Sabela Via Francigena. Sabela from the CaminoWays.com Customer Care team cycled the last section of the Via Francigena, the Camino to Rome, recently. She shares her experience and tips:
When I was offered to travel the last 100 km of the Via Francigena, from Viterbo to Rome, I didn’t hesitate for a second; after a wonderful experience walking the Portuguese Way of the Camino de Santiago, this adventure seemed more than appealing, besides it would be my first time in Italy.
My ‘pre-adventure’ fears started to arise when I was informed about the itinerary: we would be cycling more than 100 km in just three days! I can´t deny it, such a challenge started to make me feel kind of nervous.
It was all bright and shinny when I landed in Rome with my travel companions, Adam and Jeremy. Specially shinny if we consider that we were coming from Dublin. After getting from the airport to Termini train station, and tasting our first Italian pizza nearby, we set on our way to our next destination and starting point of our cycling trip.
Viterbo turned out to be a charming fortified town, welcoming and very well preserved. After wandering around the old quarter and trying its delicious gastronomy, we decided to go to sleep quite early to gather strength, as a very long day was waiting for us.
The next morning we had a good breakfast, tried our bikes, and the route started. We cycled through flat paths during the first stretch, quite easy to follow. The sun was making the landscape even more stunning, full of olive groves, vineyards and hazelnut trees.
We arrived in Vetralla (end of the leg for those walking) before midday, and we stopped to have lunch on a picnic area. When we restarted our route, the terrain seemed to be more ‘difficult’, with stony paths and endless slopes. I felt I was slower, and pedalling was harder than early in the morning. Maybe that was my limit, after more than 20 km, maybe it was too warm or lunch was making me feel sluggish… but it wasn´t that! Suddenly, someone noticed that I had a puncture on my back tyre.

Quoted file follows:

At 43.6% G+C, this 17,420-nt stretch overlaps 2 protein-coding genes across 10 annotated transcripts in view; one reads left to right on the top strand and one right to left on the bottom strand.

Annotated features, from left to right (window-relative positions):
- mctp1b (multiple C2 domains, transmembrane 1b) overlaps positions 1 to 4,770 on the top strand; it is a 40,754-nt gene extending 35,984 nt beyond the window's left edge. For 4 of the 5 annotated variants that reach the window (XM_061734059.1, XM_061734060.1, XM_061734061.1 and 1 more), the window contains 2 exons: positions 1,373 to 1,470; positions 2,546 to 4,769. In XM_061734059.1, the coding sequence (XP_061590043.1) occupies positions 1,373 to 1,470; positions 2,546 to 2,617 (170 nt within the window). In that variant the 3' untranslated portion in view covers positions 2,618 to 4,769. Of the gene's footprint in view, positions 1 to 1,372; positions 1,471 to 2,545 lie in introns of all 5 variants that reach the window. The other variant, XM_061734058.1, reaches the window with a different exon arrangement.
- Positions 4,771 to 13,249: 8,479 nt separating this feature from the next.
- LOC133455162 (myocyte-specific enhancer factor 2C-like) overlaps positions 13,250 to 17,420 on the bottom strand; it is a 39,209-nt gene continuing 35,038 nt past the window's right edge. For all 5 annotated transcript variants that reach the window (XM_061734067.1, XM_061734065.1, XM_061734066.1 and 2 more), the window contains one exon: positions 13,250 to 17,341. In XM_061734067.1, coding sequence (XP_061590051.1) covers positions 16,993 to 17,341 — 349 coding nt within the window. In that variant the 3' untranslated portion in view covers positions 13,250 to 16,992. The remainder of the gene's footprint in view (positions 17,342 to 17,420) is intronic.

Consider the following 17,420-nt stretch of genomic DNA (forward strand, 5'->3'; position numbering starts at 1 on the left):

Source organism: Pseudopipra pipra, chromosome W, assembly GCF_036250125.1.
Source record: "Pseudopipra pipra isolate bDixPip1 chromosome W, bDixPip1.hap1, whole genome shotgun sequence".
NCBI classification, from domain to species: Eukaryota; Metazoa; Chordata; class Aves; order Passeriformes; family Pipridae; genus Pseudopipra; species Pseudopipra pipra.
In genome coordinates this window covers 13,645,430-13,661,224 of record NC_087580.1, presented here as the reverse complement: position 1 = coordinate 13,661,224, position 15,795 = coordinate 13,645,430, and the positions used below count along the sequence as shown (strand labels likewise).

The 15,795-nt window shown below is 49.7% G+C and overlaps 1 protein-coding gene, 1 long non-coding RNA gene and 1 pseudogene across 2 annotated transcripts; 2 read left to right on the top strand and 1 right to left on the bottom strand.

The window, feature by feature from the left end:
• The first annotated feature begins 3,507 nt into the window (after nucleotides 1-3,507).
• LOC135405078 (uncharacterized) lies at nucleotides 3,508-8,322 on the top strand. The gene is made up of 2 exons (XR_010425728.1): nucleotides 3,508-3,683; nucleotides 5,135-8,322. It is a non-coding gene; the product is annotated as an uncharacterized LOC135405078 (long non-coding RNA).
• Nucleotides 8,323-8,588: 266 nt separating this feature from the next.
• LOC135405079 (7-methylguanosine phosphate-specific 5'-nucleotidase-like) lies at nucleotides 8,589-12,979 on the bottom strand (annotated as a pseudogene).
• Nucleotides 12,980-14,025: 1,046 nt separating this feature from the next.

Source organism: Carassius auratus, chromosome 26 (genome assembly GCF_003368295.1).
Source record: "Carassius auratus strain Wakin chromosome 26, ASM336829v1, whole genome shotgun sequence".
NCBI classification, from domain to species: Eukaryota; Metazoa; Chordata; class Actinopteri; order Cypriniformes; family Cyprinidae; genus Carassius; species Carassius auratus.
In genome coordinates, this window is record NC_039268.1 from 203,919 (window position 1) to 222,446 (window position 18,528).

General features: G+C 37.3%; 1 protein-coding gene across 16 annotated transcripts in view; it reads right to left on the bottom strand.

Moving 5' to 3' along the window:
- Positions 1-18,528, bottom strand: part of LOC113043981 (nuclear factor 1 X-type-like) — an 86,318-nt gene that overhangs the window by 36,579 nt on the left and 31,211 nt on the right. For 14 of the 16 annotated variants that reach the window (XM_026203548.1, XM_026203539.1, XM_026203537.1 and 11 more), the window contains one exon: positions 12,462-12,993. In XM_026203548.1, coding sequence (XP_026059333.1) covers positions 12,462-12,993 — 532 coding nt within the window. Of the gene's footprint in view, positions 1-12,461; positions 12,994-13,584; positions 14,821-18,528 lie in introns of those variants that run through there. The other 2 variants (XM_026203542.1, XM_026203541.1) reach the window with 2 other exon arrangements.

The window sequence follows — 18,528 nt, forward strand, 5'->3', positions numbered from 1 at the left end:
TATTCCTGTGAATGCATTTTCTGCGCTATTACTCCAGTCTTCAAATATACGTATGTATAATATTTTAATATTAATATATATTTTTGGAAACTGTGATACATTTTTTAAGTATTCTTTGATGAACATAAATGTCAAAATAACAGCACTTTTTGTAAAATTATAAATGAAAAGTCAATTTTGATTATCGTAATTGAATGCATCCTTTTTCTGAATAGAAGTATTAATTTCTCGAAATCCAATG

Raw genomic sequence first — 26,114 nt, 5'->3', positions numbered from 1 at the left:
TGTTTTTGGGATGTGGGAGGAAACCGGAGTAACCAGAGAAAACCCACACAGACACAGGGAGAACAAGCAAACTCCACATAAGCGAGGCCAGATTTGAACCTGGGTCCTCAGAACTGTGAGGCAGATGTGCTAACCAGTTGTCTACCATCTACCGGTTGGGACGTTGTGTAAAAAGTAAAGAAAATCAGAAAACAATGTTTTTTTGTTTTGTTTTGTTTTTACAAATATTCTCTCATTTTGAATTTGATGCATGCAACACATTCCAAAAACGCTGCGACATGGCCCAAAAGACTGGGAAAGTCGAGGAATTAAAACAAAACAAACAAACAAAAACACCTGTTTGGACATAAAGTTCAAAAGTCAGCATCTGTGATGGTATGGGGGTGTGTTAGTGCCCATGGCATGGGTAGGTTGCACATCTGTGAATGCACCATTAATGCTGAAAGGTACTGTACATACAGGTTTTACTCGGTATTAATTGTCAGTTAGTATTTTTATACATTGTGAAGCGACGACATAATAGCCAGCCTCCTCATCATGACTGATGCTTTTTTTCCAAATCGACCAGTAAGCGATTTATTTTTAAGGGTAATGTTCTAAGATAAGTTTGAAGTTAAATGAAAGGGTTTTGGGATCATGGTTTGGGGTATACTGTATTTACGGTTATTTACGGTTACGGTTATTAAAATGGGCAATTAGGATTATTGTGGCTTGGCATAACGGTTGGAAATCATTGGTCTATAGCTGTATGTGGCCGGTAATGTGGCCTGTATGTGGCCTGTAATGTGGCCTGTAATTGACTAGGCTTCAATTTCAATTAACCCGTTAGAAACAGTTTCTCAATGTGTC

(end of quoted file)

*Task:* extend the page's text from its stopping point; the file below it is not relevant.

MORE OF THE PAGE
I thanked God for being with Jeremy and Adam, as I wouldn´t have a clue of what to do if I was alone. They discovered what the problem was very quickly, repaired it, and in less than 20 minutes we were back on track.
But anyway, the second section was more challenging: we went through a lush forest, where there was not even a path to cycle. The vegetation was very diverse, so dense that it was almost impossible to see the sky, nature in its pure state. For a few kilometres we had to get off our bikes.
Finally, after more than 40 km and an infinite slope, we arrived in Sutri. We had a quick look at the village, that has a big Roman amphitheatre, and we went to our guesthouse, the best of the trip. There we met our hostesses, an Italian Mamma and her daughter, that were taking care of the whole business. They were lovely and had a magical talent for cooking (those raviolis with spinach and parmiggiano cheese still make my mouth water!). That dinner was without a doubt the best prize after our effort.